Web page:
The Kipp Nature Reserve Update

The 4,600 trees we planted in March 2019 will soon be 3 years old. There have been very few losses and, thanks to our efforts at weeding and re-staking, the trees are now well established and, generally, able to look after themselves.

In Spring 2021 we saw the first signs of blossom on the rowan and wild cherry. The alder is producing catkins and should have cones next winter.

Perhaps also in 2022 we will see blossom on the bird cherry and crab apples, but it will be another 2 or 3 years before the hawthorn, blackthorn and willow join in the annual display.

Trees like cherry, rowan and birch are relatively short lived – maybe 70 years, and perhaps because of this, they seem to grow with a sense of urgency – time is of the essence. The oak, on the other hand is a slow starter. It’s in it for the long haul, 200, maybe 300 years. In the early years it focuses on developing a strong root system that will then sustain the slow, steady growth up into the woodland canopy where it will eventually tower majestically over all others.

We think the native woodlands should be looking pretty good next spring, and will be better still the following year, and the following year ……….


Down in the arboretum, the cultivars of birch are not as tough as our native trees, so take a little longer to establish. One cultivar, Greyswood Ghost, has struggled to develop, so we will not replace any that we lose.

Other cultivars are doing much better. Snow Leopard, Mount Luoji, Hokkaido Orange and the multi-stem Jacquemontii, for example, are starting to show good colour in their stems – a taste of things to come.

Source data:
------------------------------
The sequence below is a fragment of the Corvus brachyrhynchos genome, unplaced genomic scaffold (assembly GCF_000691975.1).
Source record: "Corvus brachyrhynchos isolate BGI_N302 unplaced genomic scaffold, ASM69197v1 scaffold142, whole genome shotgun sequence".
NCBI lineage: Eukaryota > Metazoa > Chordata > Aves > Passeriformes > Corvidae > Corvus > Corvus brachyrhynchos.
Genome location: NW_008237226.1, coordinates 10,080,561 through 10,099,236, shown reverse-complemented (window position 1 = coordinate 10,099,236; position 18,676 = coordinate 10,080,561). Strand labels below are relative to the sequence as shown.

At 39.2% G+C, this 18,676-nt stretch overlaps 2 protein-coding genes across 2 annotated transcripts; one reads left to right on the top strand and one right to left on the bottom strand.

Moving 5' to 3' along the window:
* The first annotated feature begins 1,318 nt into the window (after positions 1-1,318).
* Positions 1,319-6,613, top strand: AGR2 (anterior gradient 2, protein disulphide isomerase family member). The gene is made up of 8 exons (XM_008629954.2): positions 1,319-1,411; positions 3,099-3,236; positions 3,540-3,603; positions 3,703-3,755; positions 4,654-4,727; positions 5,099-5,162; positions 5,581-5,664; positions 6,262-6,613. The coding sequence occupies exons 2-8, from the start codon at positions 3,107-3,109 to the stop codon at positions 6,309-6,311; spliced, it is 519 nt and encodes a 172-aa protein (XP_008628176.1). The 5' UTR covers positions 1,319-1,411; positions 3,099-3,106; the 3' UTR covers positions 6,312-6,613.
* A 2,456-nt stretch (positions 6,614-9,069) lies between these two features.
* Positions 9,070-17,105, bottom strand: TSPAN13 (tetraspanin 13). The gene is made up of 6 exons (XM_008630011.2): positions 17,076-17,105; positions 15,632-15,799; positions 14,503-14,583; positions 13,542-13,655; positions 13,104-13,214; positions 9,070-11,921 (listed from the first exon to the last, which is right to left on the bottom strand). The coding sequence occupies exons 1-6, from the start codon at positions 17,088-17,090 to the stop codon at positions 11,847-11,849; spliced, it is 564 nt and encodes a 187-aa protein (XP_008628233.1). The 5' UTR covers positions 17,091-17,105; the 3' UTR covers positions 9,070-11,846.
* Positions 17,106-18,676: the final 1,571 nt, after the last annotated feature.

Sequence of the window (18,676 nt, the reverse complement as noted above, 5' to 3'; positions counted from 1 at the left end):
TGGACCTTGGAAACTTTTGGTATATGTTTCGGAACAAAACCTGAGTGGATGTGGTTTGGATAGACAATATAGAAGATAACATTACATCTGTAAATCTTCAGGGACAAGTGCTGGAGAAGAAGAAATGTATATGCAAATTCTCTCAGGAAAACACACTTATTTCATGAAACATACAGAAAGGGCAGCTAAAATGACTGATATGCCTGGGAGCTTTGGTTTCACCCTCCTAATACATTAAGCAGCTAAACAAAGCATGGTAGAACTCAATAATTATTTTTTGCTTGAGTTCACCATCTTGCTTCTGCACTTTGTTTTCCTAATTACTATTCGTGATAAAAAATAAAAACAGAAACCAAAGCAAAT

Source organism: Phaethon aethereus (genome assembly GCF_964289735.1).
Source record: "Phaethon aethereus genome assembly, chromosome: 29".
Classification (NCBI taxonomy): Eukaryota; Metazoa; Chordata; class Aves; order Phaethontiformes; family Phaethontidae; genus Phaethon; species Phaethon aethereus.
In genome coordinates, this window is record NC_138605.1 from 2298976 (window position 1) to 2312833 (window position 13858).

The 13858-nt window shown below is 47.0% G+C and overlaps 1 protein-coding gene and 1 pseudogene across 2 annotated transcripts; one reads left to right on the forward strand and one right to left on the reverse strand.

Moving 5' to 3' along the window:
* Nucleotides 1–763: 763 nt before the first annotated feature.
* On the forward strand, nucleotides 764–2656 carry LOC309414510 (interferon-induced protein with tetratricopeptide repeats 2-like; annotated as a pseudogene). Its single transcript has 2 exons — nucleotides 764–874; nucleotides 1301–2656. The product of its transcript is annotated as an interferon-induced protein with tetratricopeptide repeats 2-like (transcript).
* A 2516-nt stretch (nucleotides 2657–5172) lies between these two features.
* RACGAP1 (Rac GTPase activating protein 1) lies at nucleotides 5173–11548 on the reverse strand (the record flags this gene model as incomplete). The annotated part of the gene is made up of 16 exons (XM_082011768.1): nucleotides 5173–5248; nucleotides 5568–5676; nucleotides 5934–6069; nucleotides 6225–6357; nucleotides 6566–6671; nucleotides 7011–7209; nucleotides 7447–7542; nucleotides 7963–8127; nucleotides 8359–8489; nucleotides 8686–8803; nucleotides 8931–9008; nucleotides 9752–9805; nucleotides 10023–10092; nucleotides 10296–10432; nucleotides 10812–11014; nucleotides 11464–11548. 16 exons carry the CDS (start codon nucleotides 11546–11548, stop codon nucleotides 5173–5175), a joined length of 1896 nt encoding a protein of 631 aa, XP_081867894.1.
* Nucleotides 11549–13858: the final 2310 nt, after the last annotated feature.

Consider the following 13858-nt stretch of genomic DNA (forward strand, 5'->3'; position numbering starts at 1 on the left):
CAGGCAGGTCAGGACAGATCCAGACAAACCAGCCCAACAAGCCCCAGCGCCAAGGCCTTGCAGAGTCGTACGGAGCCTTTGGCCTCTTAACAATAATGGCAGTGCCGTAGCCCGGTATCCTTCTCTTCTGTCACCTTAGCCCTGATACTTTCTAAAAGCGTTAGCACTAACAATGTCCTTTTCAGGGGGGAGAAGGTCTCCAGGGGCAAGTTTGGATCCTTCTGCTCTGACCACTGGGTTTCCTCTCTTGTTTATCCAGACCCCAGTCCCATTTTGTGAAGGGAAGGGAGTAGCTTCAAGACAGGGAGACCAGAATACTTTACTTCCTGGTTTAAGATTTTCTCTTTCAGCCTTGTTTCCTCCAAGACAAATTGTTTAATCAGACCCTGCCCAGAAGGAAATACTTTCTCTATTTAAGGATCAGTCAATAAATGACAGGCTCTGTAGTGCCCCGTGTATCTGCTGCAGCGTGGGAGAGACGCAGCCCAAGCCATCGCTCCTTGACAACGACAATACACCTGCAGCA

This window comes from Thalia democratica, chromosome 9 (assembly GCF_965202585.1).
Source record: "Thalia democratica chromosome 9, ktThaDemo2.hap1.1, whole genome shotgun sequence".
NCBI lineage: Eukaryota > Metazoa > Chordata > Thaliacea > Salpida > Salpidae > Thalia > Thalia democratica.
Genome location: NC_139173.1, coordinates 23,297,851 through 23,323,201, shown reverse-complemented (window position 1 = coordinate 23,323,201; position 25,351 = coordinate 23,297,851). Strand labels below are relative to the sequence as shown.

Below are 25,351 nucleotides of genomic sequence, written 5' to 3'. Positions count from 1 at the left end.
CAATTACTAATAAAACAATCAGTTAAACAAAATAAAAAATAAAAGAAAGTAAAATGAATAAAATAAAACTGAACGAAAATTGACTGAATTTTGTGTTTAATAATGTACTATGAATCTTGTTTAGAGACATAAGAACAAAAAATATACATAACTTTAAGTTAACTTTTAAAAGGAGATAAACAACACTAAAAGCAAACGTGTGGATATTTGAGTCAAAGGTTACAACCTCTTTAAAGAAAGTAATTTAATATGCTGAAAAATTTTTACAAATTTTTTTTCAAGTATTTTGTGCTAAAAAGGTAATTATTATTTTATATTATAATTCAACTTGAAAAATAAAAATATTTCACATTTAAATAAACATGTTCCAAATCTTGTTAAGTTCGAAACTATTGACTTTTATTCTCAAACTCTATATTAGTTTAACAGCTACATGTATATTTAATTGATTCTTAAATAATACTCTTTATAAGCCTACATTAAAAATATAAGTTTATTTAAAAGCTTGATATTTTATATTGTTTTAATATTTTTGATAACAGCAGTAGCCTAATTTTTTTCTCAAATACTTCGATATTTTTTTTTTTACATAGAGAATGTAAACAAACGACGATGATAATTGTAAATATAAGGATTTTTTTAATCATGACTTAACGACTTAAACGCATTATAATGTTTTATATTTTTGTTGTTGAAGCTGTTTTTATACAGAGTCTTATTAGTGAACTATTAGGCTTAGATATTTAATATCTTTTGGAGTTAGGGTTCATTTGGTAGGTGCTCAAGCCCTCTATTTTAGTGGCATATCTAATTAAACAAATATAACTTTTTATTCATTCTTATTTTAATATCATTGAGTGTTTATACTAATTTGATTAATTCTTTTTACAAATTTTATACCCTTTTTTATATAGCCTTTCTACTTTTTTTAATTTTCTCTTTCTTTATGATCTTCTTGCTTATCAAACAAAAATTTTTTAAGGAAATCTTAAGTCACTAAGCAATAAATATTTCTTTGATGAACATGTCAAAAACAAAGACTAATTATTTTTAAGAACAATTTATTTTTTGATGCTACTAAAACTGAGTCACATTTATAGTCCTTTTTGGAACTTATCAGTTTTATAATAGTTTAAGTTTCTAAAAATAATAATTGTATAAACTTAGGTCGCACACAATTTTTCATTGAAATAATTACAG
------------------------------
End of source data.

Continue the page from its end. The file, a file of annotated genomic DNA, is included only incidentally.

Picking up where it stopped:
We apologise to those who sponsored benches and trees and have had to wait a very long time for us to get the plaques made and mounted on their displays. I am pleased to say that we now up to date. Please contact a committee member if you would like a similar dedication plaque.


The meadows have been another area of attention over the past two years. At this stage, we are simply trying to reduce the concentrations of nutrients in the soil by cutting and lifting silage twice a year. Already, we are seeing signs that the coarser, more dominant grasses are declining and, eventually, we will have a better mix of finer grasses and an increase on herbaceous perennials. We hope, in a few years, to introduce wild flower seed onto the meadow.

Kipp Hill Wood

This 7 acre wood above Kipp House is documented on the Register of Ancient Woodlands, so has very high ecological value. It is poor condition, though, having been neglected since it was last planted up about 40 years ago.

We need to raise £7k to £10k to fund the cost of thinning out the sycamore and replanting some of the oak. Any suggestions for sources of funding would be much appreciated.

In the meantime, the Kipp volunteers have done a great job clearing out some of the rhododendrons. This will allow more light to reach the woodland floor and should help the recovery of the bluebell bank.

Tidy Up

Litter Pick

We are not confining our efforts to the nature reserve. Last week we carried out a litter-pick throughout the village.

Litter Pick